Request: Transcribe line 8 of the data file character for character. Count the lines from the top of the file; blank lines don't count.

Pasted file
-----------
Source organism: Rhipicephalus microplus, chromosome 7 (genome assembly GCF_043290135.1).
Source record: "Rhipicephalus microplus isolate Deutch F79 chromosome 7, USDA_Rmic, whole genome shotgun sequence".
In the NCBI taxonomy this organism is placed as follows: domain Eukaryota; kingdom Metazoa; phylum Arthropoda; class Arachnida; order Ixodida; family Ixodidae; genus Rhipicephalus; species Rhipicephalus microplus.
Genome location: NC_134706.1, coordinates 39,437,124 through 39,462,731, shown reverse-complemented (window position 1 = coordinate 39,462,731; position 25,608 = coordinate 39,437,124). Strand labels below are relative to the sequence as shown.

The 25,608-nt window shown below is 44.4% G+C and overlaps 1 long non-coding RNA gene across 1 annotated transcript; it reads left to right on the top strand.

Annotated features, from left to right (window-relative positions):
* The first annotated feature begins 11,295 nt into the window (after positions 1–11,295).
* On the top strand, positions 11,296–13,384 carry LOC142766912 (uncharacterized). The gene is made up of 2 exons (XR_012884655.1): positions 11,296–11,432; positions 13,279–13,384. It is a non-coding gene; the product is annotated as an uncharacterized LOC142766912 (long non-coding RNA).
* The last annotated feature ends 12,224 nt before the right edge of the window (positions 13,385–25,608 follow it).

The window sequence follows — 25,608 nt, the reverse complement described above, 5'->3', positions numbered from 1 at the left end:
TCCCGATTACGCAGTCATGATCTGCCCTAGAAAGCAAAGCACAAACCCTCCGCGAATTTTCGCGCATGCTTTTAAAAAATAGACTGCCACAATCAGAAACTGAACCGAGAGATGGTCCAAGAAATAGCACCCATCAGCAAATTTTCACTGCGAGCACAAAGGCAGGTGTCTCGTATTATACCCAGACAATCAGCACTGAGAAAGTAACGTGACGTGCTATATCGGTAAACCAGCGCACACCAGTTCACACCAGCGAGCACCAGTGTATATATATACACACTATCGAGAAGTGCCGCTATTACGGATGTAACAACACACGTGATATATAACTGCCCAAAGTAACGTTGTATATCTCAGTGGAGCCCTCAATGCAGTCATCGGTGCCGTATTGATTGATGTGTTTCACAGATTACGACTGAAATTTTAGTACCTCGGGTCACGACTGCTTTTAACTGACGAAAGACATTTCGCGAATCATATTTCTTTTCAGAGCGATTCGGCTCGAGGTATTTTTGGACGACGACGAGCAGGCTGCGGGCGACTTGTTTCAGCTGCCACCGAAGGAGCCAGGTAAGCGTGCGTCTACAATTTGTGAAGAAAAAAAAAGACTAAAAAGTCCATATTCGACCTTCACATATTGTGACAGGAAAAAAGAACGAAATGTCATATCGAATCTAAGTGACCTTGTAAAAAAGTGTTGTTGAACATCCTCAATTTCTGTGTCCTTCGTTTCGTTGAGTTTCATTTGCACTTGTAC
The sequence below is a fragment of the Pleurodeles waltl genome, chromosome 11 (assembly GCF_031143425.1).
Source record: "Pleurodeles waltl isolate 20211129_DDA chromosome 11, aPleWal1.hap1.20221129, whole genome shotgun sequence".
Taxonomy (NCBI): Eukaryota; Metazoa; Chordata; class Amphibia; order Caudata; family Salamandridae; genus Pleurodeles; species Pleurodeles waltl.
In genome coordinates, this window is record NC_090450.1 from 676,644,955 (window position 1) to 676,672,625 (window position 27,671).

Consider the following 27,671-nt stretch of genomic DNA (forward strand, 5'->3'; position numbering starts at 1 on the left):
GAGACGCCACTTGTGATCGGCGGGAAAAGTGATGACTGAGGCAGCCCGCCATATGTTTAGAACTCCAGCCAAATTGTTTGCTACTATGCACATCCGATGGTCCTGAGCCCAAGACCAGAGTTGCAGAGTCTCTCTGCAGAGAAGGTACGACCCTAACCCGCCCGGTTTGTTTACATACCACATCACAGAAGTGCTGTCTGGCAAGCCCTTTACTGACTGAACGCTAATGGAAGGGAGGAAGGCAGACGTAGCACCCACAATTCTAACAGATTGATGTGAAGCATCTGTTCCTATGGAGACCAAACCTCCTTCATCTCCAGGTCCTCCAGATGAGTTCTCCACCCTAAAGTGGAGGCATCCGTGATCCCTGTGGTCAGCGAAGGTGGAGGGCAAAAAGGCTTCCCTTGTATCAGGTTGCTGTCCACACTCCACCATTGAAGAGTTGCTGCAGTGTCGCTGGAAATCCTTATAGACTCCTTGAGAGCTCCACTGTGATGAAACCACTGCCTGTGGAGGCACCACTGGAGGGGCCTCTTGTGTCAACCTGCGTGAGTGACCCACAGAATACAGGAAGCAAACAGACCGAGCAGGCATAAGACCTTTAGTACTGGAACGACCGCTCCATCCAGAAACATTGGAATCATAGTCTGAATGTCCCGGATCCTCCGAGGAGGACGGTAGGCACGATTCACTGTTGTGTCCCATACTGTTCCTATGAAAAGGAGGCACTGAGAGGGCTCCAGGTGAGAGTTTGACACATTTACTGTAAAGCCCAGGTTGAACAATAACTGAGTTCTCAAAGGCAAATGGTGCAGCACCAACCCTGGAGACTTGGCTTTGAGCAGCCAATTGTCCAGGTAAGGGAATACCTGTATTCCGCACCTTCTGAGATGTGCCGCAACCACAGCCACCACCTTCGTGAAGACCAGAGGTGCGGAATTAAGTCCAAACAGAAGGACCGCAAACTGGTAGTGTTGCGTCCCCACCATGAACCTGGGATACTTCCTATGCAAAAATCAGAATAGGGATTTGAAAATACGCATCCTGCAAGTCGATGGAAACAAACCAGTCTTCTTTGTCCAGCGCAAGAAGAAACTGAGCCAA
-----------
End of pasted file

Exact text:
* On the top strand, positions 11,296–13,384 carry LOC142766912 (uncharacterized). The gene is made up of 2 exons (XR_012884655.1): positions 11,296–11,432; positions 13,279–13,384. It is a non-coding gene; the product is annotated as an uncharacterized LOC142766912 (long non-coding RNA).